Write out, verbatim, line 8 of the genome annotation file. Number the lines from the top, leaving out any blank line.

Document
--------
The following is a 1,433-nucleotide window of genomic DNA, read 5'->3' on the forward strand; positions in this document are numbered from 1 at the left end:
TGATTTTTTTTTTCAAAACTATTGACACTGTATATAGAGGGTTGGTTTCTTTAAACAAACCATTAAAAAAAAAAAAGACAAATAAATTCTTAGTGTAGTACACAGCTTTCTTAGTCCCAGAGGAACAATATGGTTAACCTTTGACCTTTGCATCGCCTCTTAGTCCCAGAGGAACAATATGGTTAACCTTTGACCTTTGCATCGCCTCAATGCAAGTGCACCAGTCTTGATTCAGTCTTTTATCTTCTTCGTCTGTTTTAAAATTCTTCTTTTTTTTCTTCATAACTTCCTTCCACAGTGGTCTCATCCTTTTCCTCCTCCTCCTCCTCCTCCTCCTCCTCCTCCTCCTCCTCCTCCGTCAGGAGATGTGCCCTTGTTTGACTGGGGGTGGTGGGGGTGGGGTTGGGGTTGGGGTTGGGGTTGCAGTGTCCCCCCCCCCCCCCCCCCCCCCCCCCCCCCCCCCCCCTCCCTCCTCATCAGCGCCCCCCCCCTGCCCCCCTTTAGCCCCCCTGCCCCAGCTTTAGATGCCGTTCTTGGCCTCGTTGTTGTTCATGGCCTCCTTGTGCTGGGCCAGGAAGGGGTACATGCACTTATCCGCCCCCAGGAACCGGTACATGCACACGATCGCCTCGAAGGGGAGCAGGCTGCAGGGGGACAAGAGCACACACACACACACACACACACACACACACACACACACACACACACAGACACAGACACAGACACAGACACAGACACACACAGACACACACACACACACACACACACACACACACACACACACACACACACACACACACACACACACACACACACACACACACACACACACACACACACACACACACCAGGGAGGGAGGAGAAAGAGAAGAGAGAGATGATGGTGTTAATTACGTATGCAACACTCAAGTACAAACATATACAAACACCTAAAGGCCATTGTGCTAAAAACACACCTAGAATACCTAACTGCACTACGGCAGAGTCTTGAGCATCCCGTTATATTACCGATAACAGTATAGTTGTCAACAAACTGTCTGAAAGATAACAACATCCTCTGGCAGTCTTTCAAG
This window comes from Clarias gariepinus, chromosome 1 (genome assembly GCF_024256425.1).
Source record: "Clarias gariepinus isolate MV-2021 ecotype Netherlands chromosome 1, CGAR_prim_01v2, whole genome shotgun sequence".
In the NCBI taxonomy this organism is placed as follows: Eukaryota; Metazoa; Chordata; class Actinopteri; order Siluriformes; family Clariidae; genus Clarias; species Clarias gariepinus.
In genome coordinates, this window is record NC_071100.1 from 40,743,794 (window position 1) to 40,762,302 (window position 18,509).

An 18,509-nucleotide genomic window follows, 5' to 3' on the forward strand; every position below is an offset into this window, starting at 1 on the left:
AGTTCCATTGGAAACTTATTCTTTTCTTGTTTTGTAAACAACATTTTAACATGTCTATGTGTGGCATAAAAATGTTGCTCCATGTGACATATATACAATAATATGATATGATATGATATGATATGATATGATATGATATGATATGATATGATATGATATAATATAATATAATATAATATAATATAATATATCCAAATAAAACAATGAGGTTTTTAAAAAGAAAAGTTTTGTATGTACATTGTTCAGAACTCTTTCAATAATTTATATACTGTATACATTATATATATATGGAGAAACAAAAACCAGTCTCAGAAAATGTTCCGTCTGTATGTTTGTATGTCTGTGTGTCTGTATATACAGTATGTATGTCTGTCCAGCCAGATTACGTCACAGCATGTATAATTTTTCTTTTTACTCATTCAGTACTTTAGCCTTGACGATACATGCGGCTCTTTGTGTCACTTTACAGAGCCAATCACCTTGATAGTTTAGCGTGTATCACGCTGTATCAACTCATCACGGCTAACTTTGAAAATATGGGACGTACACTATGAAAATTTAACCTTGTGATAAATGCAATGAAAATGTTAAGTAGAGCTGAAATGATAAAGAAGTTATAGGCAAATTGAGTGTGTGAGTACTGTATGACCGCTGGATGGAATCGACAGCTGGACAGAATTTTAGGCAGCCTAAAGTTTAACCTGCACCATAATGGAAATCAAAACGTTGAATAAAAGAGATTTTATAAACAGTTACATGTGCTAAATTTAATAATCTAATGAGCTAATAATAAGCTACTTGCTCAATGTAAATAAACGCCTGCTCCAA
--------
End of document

AGTTCCATTGGAAACTTATTCTTTTCTTGTTTTGTAAACAACATTTTAACATGTCTATGTGTGGCATAAAAATGTTGCTCCATGTGACATATATACAATAATATGATATGATATGATATGATATGATATGATATGATATGATATGATATGATATGATATAATATAATATAATATAATATAATATAATATATCCAAATAAAACAATGAGGTTTTTAAAAAGAAAAGTTTTGTATGTACATTGTTCAGAACTCTTTCAATAATTTATATACTGTATACATTATATATATATGGAGAAACAAAAACCAGTCTCAGAAAATGTTCCGTCTGTATGTTTGTATGTCTGTGTGTCTGTATATACAGTATGTATGTCTGTCCAGCCAGATTACGTCACAGCATGTATAATTTTTCTTTTTACTCATTCAGTACTTTAGCCTTGACGATACATGCGGCTCTTTGTGTCACTTTACAGAGCCAATCACCTTGATAGTTTAGCGTGTATCACGCTGTATCAACTCATCACGGCTAACTTTGAAAATATGGGACGTACACTATGAAAATTTAACCTTGTGATAAATGCAATGAAAATGTTAAGTAGAGCTGAAATGATAAAGAAGTTATAGGCAAATTGAGTGTGTGAGTACTGTATGACCGCTGGATGGAATCGACAGCTGGACAGAATTTTAGGCAGCCTAAAGTTTAACCTGCACCATAATGGAAATCAAAACGTTGAATAAAAGAGATTTTATAAACAGTTACATGTGCTAAATTTAATAATCTAATGAGCTAATAATAAGCTACTTGCTCAATGTAAATAAACGCCTGCTCCAA